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The tropical lapse rate steepened during the Last Glacial Maximum
Loomis, S.E.; Russell, J.M.; Verschuren, D.; Morrill, C.; De Cort, G.; Sinninghe Damsté, J.S.; Olago, D.; Eggermont, H.; Street-Perrott, F.A.; Kelly, M.A. (2017). The tropical lapse rate steepened during the Last Glacial Maximum. Science Advances 3(1): e1600815. dx.doi.org/10.1126/sciadv.1600815
In: Science Advances. AAAS: New York. ISSN 2375-2548, meer
Peer reviewed article  

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Auteurs  Top 
  • Loomis, S.E.
  • Russell, J.M.
  • Verschuren, D.
  • Morrill, C.
  • De Cort, G.
  • Sinninghe Damsté, J.S., meer
  • Olago, D.
  • Eggermont, H.
  • Street-Perrott, F.A.
  • Kelly, M.A.

Abstract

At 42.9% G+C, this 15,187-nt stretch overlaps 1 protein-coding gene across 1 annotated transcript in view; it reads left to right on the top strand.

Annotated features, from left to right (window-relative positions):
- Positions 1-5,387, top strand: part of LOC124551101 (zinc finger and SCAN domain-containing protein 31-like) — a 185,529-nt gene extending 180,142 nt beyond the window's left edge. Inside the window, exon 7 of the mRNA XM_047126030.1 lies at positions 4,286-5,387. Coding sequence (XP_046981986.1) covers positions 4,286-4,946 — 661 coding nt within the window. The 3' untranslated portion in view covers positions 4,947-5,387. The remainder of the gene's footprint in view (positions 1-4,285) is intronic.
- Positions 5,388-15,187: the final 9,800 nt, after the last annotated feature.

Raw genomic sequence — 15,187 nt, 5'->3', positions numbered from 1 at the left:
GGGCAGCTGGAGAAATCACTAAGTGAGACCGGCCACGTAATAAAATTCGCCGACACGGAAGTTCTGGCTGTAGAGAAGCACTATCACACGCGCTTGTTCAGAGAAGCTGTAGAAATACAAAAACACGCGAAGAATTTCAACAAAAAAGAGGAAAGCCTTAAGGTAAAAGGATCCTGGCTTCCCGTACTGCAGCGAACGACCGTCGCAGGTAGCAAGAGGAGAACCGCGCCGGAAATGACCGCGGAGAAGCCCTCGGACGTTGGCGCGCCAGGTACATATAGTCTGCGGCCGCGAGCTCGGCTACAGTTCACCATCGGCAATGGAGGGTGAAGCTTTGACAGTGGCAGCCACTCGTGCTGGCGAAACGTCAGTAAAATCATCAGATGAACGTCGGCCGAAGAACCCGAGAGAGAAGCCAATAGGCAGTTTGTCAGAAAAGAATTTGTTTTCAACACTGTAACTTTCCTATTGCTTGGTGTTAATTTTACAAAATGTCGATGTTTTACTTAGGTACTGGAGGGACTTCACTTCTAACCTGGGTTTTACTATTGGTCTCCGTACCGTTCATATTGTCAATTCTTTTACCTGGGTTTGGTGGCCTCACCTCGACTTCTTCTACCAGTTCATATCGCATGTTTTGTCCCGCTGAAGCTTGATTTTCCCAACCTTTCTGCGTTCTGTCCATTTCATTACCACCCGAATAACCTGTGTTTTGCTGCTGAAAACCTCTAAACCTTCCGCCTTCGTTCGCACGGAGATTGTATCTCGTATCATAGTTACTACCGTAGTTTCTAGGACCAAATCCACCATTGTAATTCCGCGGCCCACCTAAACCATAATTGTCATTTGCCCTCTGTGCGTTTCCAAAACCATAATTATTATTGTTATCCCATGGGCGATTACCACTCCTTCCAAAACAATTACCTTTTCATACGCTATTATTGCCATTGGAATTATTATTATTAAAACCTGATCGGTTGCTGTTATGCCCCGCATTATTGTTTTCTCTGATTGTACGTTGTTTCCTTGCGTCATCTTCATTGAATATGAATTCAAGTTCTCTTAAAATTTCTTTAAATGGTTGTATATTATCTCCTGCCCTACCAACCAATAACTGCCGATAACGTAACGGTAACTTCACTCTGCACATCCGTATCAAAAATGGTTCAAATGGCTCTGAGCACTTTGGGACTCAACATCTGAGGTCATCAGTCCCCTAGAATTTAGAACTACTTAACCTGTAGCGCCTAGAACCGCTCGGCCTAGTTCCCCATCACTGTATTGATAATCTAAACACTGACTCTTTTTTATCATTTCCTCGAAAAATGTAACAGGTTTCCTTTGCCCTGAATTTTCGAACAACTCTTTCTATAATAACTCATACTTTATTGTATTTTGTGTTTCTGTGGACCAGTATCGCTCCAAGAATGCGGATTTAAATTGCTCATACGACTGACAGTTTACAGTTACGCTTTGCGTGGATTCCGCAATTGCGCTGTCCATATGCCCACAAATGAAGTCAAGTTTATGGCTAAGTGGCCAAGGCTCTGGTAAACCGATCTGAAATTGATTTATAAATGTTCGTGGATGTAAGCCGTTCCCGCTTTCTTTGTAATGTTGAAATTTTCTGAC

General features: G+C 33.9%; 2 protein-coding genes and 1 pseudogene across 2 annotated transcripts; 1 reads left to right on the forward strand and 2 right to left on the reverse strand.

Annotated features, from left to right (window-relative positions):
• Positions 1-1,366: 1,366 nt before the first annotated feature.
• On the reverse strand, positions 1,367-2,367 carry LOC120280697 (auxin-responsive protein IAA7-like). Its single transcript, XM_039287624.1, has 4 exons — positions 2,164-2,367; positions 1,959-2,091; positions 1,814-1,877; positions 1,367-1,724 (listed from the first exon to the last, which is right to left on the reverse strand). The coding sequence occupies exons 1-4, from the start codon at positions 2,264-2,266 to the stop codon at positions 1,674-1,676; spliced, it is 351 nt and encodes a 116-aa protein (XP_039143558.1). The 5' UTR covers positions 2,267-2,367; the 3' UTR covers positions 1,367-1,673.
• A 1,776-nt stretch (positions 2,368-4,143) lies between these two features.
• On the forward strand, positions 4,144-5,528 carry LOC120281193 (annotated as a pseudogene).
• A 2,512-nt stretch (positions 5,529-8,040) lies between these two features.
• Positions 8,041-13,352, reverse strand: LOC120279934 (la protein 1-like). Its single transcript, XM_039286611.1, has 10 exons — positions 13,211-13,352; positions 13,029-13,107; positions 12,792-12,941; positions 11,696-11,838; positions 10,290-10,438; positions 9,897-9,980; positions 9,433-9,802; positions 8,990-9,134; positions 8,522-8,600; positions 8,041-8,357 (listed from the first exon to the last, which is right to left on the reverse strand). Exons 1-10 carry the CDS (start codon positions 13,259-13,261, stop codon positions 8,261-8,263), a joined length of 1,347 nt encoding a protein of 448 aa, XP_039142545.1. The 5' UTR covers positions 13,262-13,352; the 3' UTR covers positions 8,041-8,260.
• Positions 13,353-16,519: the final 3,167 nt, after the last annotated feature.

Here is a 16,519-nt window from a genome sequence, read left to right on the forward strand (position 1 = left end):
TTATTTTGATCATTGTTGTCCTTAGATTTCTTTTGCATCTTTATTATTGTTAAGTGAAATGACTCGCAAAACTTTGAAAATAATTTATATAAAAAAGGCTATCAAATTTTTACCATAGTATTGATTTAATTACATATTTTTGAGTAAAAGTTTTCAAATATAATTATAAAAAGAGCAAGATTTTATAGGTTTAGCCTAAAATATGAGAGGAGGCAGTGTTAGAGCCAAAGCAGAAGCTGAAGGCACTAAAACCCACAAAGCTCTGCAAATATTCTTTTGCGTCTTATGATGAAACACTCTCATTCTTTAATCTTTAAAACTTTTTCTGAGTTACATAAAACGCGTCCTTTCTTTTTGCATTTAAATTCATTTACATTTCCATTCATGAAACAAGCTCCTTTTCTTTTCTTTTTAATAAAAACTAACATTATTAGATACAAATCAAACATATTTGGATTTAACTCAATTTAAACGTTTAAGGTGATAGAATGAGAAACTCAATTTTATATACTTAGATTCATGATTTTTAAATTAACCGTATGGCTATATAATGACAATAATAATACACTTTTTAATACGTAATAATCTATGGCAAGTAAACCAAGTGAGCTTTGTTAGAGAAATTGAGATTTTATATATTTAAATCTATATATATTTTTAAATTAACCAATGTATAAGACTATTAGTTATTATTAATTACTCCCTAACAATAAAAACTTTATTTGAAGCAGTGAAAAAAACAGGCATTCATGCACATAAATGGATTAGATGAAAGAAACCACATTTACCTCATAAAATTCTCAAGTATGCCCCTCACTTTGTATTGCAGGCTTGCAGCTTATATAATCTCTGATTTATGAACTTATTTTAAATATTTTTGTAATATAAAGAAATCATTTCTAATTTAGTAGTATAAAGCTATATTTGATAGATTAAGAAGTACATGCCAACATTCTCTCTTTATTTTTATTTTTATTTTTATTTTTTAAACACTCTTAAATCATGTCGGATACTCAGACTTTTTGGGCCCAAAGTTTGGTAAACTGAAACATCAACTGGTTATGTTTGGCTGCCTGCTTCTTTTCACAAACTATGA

The gradient of air temperature with elevation (the temperature lapse rate) in the tropics is predicted to become lesssteep during the coming century as surface temperature rises, enhancing the threat of warming in high-mountainenvironments. However, the sensitivity of the lapse rate to climate change is uncertain because of poor constraintson high-elevation temperature during past climate states. We present a 25,000-year temperature reconstruction fromMount Kenya, East Africa, which demonstrates that cooling during the Last Glacial Maximum was amplified with elevationand hence that the lapse rate was significantly steeper than today. Comparison of our data with paleoclimatesimulations indicates that state-of-the-art models underestimate this lapse-rate change. Consequently, future highelevationtropical warming may be even greater than predicted.

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